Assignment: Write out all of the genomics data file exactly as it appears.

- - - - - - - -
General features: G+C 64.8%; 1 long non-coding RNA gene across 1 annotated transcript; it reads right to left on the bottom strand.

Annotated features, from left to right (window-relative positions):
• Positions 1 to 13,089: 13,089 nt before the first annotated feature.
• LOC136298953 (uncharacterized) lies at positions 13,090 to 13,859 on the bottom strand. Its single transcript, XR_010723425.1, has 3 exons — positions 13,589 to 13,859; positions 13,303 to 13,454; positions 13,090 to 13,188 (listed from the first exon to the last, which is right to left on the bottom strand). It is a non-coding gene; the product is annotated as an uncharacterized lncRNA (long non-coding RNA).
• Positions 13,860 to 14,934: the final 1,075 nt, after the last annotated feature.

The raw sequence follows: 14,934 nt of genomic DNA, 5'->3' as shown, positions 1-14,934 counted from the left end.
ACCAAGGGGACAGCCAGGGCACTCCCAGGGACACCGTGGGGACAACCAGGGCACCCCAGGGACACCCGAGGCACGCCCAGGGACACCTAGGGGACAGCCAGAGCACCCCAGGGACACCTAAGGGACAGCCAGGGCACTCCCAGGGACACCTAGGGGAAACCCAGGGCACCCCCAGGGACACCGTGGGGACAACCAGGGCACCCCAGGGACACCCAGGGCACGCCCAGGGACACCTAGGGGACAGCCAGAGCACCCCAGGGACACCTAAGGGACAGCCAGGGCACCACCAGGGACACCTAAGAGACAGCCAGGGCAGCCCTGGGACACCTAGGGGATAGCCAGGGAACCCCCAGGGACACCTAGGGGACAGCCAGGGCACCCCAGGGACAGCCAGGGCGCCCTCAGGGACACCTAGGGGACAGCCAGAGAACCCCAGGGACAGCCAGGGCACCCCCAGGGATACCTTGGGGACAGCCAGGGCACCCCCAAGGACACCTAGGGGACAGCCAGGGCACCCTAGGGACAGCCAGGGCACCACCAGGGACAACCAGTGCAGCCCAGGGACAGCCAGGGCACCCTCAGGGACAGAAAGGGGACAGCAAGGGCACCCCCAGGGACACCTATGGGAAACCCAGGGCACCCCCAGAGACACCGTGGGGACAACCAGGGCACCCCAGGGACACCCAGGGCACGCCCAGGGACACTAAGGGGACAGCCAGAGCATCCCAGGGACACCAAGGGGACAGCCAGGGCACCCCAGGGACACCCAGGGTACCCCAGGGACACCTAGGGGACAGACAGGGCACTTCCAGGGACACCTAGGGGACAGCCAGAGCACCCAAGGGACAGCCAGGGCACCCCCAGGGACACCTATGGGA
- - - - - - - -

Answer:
General features: G+C 64.8%; 1 long non-coding RNA gene across 1 annotated transcript; it reads right to left on the bottom strand.

Annotated features, from left to right (window-relative positions):
• Positions 1 to 13,089: 13,089 nt before the first annotated feature.
• LOC136298953 (uncharacterized) lies at positions 13,090 to 13,859 on the bottom strand. Its single transcript, XR_010723425.1, has 3 exons — positions 13,589 to 13,859; positions 13,303 to 13,454; positions 13,090 to 13,188 (listed from the first exon to the last, which is right to left on the bottom strand). It is a non-coding gene; the product is annotated as an uncharacterized lncRNA (long non-coding RNA).
• Positions 13,860 to 14,934: the final 1,075 nt, after the last annotated feature.

The raw sequence follows: 14,934 nt of genomic DNA, 5'->3' as shown, positions 1-14,934 counted from the left end.
ACCAAGGGGACAGCCAGGGCACTCCCAGGGACACCGTGGGGACAACCAGGGCACCCCAGGGACACCCGAGGCACGCCCAGGGACACCTAGGGGACAGCCAGAGCACCCCAGGGACACCTAAGGGACAGCCAGGGCACTCCCAGGGACACCTAGGGGAAACCCAGGGCACCCCCAGGGACACCGTGGGGACAACCAGGGCACCCCAGGGACACCCAGGGCACGCCCAGGGACACCTAGGGGACAGCCAGAGCACCCCAGGGACACCTAAGGGACAGCCAGGGCACCACCAGGGACACCTAAGAGACAGCCAGGGCAGCCCTGGGACACCTAGGGGATAGCCAGGGAACCCCCAGGGACACCTAGGGGACAGCCAGGGCACCCCAGGGACAGCCAGGGCGCCCTCAGGGACACCTAGGGGACAGCCAGAGAACCCCAGGGACAGCCAGGGCACCCCCAGGGATACCTTGGGGACAGCCAGGGCACCCCCAAGGACACCTAGGGGACAGCCAGGGCACCCTAGGGACAGCCAGGGCACCACCAGGGACAACCAGTGCAGCCCAGGGACAGCCAGGGCACCCTCAGGGACAGAAAGGGGACAGCAAGGGCACCCCCAGGGACACCTATGGGAAACCCAGGGCACCCCCAGAGACACCGTGGGGACAACCAGGGCACCCCAGGGACACCCAGGGCACGCCCAGGGACACTAAGGGGACAGCCAGAGCATCCCAGGGACACCAAGGGGACAGCCAGGGCACCCCAGGGACACCCAGGGTACCCCAGGGACACCTAGGGGACAGACAGGGCACTTCCAGGGACACCTAGGGGACAGCCAGAGCACCCAAGGGACAGCCAGGGCACCCCCAGGGACACCTATGGGA